(Pics by Sean Laurenz)
1.) Where did your love for theatre originate, and when did you know that this was what you wanted to do professionally?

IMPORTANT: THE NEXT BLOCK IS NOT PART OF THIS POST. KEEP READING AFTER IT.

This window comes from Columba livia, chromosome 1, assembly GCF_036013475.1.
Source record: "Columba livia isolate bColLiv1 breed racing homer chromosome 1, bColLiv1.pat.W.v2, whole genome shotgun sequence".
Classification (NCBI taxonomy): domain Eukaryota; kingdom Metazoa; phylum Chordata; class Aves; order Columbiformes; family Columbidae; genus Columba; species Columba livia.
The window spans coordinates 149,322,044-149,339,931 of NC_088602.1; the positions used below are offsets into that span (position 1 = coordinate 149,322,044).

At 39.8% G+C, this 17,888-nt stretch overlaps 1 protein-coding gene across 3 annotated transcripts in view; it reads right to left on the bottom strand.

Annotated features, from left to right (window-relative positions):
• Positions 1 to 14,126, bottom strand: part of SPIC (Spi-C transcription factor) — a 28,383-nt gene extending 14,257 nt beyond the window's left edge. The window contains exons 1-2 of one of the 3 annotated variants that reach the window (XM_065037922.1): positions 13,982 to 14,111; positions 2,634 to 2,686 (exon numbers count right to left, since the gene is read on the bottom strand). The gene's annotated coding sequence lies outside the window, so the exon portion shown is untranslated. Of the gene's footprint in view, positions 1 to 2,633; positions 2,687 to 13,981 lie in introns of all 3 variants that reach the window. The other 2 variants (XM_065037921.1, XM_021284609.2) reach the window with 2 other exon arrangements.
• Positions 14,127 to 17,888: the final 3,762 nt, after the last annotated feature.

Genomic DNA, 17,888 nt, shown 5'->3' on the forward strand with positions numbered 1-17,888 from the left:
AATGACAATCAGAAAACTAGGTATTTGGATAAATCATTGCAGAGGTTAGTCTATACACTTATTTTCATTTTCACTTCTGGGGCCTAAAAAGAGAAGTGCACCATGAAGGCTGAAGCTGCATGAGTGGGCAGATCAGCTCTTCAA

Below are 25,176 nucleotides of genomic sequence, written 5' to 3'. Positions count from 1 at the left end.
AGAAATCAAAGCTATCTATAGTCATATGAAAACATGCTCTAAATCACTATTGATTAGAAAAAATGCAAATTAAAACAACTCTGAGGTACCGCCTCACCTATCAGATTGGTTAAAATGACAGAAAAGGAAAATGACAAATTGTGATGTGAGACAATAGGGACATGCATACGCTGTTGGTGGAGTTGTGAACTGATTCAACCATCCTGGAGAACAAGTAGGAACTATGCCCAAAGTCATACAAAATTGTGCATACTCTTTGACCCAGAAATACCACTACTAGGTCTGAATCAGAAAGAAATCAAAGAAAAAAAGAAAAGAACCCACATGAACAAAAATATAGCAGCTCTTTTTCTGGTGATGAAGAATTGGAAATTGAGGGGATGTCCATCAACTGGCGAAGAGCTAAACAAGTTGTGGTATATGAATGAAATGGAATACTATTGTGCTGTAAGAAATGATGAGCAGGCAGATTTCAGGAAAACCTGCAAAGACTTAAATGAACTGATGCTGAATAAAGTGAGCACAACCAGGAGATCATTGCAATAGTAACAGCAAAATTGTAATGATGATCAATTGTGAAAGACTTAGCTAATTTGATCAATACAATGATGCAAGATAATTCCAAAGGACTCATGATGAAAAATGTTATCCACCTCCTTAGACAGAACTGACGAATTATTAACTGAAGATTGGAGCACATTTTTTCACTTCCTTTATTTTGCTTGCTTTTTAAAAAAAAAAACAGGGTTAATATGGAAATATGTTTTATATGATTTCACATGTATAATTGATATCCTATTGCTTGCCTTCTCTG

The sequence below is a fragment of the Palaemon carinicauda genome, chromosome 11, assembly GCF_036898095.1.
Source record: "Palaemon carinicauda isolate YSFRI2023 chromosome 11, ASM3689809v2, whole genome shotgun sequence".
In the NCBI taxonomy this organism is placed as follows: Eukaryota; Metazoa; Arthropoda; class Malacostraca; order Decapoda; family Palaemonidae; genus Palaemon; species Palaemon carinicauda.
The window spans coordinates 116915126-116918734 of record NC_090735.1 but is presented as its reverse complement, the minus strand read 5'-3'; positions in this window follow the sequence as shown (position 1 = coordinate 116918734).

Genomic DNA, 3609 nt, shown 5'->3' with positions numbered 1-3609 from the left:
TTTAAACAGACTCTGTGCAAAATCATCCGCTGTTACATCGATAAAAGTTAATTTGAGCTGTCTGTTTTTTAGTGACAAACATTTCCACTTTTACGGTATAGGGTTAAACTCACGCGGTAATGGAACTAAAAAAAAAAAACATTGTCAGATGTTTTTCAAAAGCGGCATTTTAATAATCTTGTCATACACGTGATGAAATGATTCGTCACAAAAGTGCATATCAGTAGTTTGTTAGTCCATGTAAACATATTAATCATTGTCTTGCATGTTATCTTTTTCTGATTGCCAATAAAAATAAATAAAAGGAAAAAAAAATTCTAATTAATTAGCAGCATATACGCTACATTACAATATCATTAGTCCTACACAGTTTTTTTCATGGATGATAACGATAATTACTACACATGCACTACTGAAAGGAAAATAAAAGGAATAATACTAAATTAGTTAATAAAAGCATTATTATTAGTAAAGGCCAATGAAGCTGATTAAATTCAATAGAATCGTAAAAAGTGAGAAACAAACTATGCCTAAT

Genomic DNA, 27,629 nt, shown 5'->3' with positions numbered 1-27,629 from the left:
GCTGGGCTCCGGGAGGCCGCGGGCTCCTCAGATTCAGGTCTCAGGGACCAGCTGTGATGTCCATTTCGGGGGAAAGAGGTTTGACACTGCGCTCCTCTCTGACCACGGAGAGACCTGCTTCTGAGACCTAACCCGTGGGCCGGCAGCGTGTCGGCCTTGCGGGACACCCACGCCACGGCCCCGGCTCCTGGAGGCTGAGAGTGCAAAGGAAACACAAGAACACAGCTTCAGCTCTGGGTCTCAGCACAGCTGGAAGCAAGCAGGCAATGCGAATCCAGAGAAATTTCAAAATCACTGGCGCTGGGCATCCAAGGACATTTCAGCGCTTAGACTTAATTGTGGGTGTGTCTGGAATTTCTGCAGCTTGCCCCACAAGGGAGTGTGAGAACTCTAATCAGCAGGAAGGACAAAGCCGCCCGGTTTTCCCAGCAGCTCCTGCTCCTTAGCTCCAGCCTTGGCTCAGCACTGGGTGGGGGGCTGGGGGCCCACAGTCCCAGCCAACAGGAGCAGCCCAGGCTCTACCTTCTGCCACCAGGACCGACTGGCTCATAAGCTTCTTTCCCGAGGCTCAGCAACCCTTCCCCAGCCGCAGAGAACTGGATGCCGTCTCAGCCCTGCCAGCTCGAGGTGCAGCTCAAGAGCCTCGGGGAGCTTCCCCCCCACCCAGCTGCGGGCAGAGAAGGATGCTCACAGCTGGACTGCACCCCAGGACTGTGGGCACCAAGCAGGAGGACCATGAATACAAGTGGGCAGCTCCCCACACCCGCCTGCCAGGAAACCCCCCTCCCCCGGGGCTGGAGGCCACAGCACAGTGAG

It’s a little bit of a clichÃ©, but I really can’t remember wanting to do anything else with my life. I suppose the earliest memory I have is when my mother took me to see Singing in the Rain at the Natal Playhouse when I was six years old. The opera theatre with the stars in its ceiling, the hum of the orchestra tuning up before whole worlds appeared and evolved before my eyes.Particularly memorable for me was the scene where it poured with rain on the stage. I roped several relatives into taking me to see it again and again. I couldn’t understand how they timed the show with this deluge each performance. It was as if they had a hotline to some celestial being who made it rain on cue. I had seen magic before but this took things to a whole new level.So you could say this was the beginning of a very long and involved love affair, with my mother taking me to the theatre regularly. From an early age I was exposed to a wide range of styles including children’s theatre, opera, pantomime, contemporary and classical dance, Shakespeare, Fugard, Slabolesky Ngema musicals etc.At the time we were also family friends with the Ellenbogen Family (when they were living in KZN) and Nick and Liz invited me to sell programs at one of their Theatre for Africa seasons at the Grahamstown festival when I was around nine years old. This was another turning point for me in that I witnessed some of South Africa’s finest theatre makers at work.Out of watching theatre came the need to create and tell my own stories. I would sit for hours writing plays and then building miniature sets using my father’s Jenga blocks and brothers screen printing screens as gauzes.At the same time my passion for literature and cinema was growing and all these mediums began to fuel my future aspirations.